Norham Castle was a mighty stronghold located on a rocky bluff on the south bank of the River Tweed. Its location, just half the river's width away from the border between England and Scotland, earned it the title of "the most dangerous place in England".
Yes, Norham was a mighty English stronghold, featured on Undiscovered Scotland because it played a key role in 400 years of Scottish history. Between 1136 and 1513 the Scots successfully captured Norham Castle four times and were repelled five times.
Norham Castle was first built by Bishop Ranulph Flambard of Durham in 1121, with the aim of protecting his lands from "robbers and Scots". The original castle probably covered much the same large area you see today. The inner ward would have focused on a stone Great Hall surrounded by a timber fence and ditch.
The castle's defences were soon tested, and found wanting. David I of Scotland took Norham Castle in 1136 before quickly returning it to the Bishop.
The Scots again took the castle in 1138, this time destroying much of it. Between 1157 and 1170 Bishop Hugh de Puiset of Durham rebuilt the castle on a much grander scale, including the Great Tower which in much modified form still impresses today. King John further developed the castle from 1208 and 1212, which helped enable it to withstand a 40 day siege by Alexander II of Scotland in 1215.
In 1291 Norham hosted Edward I in his role as arbitrator between the 13 competing claims for the Scottish Throne. The Wars of Independence that followed saw Norham bypassed by invading Scots armies in 1311 and 1312 as too strong to attack. In 1318 Robert the Bruce besieged Norham for nearly a year, succeeding only in a temporary occupation of the outer ward. In 1319 the Scots besieged the castle, again unsuccessfully, for 7 months; and they tried and failed yet again in 1322. Norham Castle did fall to a Scottish attack in 1327, but following the Treaty of Northampton it was returned to the Bishop of Durham the following year.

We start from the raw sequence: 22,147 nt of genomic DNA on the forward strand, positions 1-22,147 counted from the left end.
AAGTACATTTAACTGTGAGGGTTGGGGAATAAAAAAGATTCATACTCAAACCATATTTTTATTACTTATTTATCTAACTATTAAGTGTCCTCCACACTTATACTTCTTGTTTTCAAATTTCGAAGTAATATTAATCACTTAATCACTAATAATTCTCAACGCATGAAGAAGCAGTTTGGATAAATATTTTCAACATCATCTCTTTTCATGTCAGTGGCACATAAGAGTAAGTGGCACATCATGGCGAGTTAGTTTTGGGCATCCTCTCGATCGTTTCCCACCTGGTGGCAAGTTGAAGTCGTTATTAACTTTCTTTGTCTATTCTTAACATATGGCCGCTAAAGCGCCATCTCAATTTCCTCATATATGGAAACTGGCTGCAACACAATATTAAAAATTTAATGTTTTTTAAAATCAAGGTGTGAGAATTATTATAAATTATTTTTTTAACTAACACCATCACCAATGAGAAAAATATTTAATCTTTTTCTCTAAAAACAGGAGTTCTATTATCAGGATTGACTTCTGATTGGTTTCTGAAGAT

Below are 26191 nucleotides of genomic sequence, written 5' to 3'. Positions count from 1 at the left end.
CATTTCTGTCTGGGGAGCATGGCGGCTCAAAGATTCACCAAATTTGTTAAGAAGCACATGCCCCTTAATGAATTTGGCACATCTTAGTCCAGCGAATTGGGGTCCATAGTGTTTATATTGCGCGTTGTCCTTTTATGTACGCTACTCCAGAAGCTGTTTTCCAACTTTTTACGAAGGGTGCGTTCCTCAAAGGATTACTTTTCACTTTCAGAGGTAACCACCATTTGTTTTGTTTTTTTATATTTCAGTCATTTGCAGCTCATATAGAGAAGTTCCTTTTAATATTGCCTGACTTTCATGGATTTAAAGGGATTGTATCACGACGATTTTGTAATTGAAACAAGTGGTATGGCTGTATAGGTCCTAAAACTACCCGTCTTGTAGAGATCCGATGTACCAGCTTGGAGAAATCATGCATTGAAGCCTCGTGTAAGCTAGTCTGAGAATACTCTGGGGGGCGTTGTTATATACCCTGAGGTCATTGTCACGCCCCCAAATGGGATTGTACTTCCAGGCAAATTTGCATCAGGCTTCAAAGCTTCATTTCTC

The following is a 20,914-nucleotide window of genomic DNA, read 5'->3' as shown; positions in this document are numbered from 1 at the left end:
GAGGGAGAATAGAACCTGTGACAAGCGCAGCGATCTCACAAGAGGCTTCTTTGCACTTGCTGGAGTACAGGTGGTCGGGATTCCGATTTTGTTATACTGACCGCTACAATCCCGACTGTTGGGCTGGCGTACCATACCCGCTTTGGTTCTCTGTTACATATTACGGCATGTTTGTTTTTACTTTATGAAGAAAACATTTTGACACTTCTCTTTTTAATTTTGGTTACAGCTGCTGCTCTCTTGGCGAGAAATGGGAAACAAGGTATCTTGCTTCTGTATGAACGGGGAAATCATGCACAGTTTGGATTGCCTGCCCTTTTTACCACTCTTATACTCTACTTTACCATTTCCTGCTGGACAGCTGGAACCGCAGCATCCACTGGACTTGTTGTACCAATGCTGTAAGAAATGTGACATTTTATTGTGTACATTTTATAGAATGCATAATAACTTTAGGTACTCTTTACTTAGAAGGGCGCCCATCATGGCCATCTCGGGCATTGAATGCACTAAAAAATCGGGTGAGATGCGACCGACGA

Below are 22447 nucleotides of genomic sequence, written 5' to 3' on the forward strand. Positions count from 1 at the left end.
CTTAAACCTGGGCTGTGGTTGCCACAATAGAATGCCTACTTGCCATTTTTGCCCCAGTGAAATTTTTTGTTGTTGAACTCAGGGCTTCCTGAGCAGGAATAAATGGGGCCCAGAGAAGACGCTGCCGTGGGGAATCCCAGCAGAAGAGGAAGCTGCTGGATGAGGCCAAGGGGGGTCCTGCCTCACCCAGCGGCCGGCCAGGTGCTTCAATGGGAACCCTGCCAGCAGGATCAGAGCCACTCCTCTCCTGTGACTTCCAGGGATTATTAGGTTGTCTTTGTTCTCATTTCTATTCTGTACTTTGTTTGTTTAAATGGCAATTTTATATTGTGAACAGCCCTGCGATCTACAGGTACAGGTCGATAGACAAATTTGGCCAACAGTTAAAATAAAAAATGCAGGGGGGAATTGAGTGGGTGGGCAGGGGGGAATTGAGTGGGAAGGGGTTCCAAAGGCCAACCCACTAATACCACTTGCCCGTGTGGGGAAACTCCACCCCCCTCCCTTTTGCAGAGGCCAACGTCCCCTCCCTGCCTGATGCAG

More building work followed in the early 1400s, including completion of the Great Tower. In 1464 Norham surrendered, this time not to the Scots but to the Earl of Warwick during the Wars of the Roses. The castle was further strengthened and there was another attack by the Scots in 1497, this time with the help of the great bombard Mons Meg (on view at Edinburgh Castle). Despite causing considerable damage with the help of Mons Meg's 330lb gunstones, the siege was unsuccessful.
Repairs following the 1497 siege were completed just in time for the last attack by Scottish forces on Norham Castle, in 1513. Armed with a large collection of artillery the Scots caused massive damage to the castle before capturing it. Three weeks later the Scots suffered a catastrophic defeat nearby at the Battle of Flodden. Up to 10,000 Scots were killed, including James IV and most of the Scottish nobility. In the aftermath of the battle Norham Castle was again restored to the Bishop of Durham.
Large scale rebuilding followed, designed both to repair the 1513 damage and bring the castle's defences into the artillery and handgun age. A lot of what still stands dates back to this time. In 1559 Norham Castle was seized from the Bishop of Durham by Queen Elizabeth I when he refused to swear an Oath of Supremacy to her. Within 10 years the castle was considered unfit to garrison and the buildings had started to decay. Many owners and much stone quarrying later the castle was passed into state care in 1923, and is looked after by English Heritage.
Today's visitor is struck first by the brutal impressiveness of the remains of the massive Great Tower in the inner ward, by far the most complete of the castle buildings (though actually a hollow three-sided shell when seen from the north). The second impression is of the huge scale of Norham Castle. The Outer Ward sweeps around in a broad arc before descending the hillside towards the west gate.
Intriguing structures remain in the Inner Moat, but most of the interest lies in the Inner Ward, reached across a wooden bridge. Here there are remains of the Great Hall and (more confusingly) the Great Chamber as well as the three surviving walls of the Great Tower itself. This can be climbed as far as first floor level, and much of the vaulted ground floor can also be explored.